by Elizabeth Bishop
O breath Beneath that loved and celebrated breast, silent, bored really blindly veined, grieves, maybe lives and lets live, passes bets, something moving but invisibly, and with what clamor why restrained I cannot fathom even a ripple. (See the thin flying of nine black hairs four around one five the other nipple, flying almost intolerably on your own breath.) Equivocal, but what we have in common’s bound to be there, whatever we must own equivalents for, something that maybe I could bargain with and make a separate peace beneath within if never with.
I believe in that goodly mansion, his heart, he kept one little place under the skylights where Lucy might have entertainment, if she chose to call. It was not so handsome as the chambers where he lodged his male friends; it was not like the hall where he accommodated his philanthropy, or the library where he treasured his science, still less did it resemble the pavilion where his marriage feast was splendidly spread; yet, gradually, by long and equal kindness, he proved to me that he kept one little closet, over the door of which was written “Lucy’s Room.” I kept a place for him, too—a place of which I never took the measure, either by rule or compass: I think it was like the tent of Peri-Banu. All my life long I carried it folded in the hollow of my hand—yet, released from that hold and constriction, I know not but its innate capacity for expanse might have magnified it into a tabernacle for a host.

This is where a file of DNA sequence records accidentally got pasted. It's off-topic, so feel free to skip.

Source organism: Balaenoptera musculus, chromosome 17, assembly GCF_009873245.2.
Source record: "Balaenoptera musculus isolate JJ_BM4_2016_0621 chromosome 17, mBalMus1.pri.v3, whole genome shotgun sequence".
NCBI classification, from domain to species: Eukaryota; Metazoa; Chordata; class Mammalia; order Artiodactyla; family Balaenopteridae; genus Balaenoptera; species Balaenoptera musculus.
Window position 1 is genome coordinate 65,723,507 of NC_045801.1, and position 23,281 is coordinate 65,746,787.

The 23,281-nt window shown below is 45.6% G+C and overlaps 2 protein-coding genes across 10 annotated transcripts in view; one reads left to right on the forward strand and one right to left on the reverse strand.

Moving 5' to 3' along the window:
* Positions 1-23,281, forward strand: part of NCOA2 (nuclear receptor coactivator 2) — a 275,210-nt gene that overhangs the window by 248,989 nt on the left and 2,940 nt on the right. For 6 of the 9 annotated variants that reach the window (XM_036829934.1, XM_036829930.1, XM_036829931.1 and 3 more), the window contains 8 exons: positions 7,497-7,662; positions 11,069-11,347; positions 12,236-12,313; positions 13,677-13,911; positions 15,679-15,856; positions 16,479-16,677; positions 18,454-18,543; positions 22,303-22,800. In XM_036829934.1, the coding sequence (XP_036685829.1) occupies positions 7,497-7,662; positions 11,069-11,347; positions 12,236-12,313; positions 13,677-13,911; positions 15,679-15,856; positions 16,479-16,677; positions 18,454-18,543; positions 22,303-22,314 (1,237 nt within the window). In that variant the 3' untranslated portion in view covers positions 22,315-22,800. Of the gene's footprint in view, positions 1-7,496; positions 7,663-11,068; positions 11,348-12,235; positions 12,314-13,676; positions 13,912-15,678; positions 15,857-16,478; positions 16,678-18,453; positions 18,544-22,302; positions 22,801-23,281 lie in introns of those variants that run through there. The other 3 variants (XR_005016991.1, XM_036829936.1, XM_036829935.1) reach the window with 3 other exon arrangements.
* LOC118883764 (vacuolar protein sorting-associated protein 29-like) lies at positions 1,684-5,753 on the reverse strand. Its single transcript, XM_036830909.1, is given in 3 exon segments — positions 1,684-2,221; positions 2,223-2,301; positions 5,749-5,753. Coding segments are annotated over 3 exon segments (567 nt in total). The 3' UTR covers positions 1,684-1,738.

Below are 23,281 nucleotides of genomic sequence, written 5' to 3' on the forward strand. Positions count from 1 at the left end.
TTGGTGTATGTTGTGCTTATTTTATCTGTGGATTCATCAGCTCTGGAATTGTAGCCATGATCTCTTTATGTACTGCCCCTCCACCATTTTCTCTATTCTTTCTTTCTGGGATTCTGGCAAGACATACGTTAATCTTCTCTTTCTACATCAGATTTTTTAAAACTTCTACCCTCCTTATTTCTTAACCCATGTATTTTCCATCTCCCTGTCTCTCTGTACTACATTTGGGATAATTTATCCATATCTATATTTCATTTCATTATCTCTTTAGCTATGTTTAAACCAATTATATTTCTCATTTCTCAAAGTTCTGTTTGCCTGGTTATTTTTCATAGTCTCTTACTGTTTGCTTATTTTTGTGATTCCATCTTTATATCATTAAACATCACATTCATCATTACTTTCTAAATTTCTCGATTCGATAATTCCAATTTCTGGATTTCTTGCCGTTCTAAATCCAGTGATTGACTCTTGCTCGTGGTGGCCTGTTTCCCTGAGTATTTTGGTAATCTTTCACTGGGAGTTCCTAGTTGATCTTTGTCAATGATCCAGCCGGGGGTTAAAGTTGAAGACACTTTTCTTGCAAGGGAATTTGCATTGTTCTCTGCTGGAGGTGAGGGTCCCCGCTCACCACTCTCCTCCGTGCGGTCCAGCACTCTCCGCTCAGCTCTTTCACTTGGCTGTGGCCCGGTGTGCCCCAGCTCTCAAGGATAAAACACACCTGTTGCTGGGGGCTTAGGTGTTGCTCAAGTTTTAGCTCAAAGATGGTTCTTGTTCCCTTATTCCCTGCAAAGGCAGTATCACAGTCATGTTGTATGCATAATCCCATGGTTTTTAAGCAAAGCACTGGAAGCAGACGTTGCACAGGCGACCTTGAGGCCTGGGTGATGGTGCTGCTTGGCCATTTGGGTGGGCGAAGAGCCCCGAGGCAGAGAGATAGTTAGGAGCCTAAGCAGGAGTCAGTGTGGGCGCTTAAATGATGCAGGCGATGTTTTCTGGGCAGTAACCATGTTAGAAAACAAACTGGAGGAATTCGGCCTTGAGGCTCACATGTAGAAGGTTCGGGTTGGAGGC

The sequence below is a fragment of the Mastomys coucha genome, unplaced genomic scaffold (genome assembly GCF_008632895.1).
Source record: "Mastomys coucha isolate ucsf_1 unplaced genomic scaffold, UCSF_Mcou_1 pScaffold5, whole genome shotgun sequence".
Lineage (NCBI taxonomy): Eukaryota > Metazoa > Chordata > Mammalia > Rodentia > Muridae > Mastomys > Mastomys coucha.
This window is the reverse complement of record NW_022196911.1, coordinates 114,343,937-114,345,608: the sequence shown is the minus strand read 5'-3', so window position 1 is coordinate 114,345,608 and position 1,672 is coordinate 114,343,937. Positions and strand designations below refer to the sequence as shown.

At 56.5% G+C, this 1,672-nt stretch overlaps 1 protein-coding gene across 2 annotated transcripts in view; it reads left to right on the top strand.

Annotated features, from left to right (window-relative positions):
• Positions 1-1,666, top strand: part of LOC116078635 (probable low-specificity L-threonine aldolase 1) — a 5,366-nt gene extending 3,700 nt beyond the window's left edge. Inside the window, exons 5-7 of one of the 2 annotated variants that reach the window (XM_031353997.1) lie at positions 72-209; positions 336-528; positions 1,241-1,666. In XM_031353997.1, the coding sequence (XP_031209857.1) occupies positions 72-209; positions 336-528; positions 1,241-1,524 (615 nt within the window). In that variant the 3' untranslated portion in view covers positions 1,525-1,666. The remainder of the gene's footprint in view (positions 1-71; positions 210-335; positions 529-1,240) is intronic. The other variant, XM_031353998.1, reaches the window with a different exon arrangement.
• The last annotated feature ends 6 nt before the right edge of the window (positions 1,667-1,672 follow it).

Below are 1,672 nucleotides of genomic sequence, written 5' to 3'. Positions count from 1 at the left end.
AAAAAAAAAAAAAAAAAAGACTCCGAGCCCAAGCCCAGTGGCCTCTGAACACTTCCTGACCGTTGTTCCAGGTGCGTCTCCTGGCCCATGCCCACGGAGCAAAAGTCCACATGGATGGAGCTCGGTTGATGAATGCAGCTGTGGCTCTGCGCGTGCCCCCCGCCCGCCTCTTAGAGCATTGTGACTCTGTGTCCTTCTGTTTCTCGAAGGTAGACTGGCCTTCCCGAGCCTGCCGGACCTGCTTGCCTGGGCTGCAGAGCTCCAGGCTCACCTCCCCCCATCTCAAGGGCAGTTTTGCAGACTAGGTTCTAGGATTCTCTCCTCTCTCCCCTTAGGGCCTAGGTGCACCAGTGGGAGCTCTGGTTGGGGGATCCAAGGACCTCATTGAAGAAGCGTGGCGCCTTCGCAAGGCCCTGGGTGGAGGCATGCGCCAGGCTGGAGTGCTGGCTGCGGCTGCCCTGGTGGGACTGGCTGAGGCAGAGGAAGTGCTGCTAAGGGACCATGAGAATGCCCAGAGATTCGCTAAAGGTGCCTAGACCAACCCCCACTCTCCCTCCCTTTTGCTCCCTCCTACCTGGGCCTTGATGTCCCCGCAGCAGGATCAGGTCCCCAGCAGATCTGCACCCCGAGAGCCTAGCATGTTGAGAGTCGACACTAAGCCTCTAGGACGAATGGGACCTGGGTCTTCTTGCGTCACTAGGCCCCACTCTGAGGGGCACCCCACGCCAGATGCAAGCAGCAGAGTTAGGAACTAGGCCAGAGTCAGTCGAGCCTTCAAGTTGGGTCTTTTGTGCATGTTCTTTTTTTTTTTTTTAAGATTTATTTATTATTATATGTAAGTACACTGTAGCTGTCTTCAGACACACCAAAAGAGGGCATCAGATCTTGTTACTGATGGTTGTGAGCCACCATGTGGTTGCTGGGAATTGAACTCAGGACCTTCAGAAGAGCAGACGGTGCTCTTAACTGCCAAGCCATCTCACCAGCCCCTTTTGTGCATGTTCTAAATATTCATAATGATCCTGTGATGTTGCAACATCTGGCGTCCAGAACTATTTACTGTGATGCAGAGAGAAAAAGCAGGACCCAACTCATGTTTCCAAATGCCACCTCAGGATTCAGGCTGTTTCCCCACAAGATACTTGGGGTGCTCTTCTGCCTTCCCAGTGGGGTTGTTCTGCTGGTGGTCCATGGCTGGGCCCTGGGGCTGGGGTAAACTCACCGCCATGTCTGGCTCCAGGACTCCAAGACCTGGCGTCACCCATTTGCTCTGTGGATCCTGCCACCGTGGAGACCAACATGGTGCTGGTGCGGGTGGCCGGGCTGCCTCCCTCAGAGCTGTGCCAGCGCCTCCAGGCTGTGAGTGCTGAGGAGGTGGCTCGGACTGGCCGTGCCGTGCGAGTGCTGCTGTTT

— Charlotte Bronte, from Villette.
by Elizabeth Bishop
The moon in the bureau mirror looks out a million miles (and perhaps with pride, at herself, but she never, never smiles) far and away beyond sleep, or perhaps she’s a daytime sleeper. By the Universe deserted, she’d tell it to go to hell, and she’d find a body of water, or a mirror, on which to dwell. So wrap up care in a cobweb and drop it down the well into that world inverted where left is always right, where the shadows are really the body, where we stay awake all night, where the heavens are shallow as the sea is now deep, and you love me.(earlyfrost)
by John Berryman
Age, and the deaths, and the ghosts. Her having gone away in spirit from me. Hosts of regrets come & find me empty. I don’t feel this will change. I don’t want any thing or person, familiar or strange. I don’t think I will sing any more just now; ever. I must start to sit with a blind brow above an empty heart.